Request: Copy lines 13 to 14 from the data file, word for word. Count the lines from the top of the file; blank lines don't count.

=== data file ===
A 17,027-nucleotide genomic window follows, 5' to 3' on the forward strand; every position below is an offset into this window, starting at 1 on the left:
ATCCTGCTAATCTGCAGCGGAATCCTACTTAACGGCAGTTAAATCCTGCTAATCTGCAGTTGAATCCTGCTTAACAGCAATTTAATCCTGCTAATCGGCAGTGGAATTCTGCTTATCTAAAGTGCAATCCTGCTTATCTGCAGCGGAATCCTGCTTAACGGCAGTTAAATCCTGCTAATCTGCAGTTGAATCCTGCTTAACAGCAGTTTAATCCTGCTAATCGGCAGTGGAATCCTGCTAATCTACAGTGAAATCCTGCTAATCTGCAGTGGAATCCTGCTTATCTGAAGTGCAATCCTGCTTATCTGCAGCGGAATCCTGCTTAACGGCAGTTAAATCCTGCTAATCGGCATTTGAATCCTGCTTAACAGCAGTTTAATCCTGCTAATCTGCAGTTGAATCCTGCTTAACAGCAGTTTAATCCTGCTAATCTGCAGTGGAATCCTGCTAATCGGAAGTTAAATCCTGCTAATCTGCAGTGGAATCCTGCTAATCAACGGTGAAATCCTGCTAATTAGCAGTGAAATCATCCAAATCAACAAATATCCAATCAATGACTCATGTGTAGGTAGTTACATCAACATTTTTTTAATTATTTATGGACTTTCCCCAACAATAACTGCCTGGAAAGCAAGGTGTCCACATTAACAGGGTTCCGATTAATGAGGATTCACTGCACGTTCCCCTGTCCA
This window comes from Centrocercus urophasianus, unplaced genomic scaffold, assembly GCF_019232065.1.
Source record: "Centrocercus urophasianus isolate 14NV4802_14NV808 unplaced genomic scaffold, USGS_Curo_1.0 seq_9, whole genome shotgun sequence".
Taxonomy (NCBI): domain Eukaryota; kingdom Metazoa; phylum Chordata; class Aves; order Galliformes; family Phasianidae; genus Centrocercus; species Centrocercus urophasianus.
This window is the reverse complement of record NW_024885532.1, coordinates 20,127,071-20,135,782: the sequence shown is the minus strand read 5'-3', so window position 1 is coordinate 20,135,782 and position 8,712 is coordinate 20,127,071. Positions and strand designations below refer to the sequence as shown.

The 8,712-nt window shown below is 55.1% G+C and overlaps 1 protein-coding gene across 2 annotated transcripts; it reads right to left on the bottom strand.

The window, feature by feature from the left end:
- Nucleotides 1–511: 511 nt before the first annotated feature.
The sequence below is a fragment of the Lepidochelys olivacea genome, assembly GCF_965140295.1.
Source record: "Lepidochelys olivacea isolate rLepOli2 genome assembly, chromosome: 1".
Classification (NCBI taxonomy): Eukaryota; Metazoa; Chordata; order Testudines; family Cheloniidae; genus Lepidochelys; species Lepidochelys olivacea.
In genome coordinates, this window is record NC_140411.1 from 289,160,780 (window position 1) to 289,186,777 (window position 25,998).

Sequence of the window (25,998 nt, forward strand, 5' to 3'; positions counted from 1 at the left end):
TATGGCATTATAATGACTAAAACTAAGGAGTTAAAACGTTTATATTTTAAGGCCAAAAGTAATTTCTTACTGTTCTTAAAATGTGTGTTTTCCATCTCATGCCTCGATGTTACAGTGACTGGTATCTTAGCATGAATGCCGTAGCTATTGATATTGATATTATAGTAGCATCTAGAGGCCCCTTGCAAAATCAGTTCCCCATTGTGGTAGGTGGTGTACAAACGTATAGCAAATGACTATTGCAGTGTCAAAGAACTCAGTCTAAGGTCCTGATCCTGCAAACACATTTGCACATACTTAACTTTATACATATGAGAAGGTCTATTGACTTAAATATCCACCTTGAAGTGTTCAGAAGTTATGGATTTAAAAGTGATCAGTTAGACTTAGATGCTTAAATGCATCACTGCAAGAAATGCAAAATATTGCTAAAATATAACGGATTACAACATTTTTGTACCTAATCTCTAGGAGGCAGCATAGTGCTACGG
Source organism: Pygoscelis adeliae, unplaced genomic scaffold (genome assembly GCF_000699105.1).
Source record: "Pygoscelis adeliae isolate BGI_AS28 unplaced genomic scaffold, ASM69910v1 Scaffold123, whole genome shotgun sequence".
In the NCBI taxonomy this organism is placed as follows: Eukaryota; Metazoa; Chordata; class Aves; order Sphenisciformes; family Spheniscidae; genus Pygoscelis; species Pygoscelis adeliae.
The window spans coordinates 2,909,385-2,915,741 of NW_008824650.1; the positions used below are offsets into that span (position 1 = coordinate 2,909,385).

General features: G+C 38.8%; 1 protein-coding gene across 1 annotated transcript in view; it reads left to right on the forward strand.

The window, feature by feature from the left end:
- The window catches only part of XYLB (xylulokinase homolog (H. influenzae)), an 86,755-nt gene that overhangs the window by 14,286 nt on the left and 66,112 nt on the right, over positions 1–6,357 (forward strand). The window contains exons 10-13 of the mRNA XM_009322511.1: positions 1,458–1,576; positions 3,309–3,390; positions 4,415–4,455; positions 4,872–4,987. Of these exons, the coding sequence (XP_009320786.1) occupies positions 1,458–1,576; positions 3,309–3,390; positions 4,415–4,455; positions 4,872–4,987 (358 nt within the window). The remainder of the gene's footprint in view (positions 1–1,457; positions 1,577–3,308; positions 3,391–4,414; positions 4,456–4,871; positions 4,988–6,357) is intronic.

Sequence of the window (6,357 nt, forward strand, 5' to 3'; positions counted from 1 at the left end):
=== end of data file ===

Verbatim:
In genome coordinates, this window is record NC_140411.1 from 289,160,780 (window position 1) to 289,186,777 (window position 25,998).

Sequence of the window (25,998 nt, forward strand, 5' to 3'; positions counted from 1 at the left end):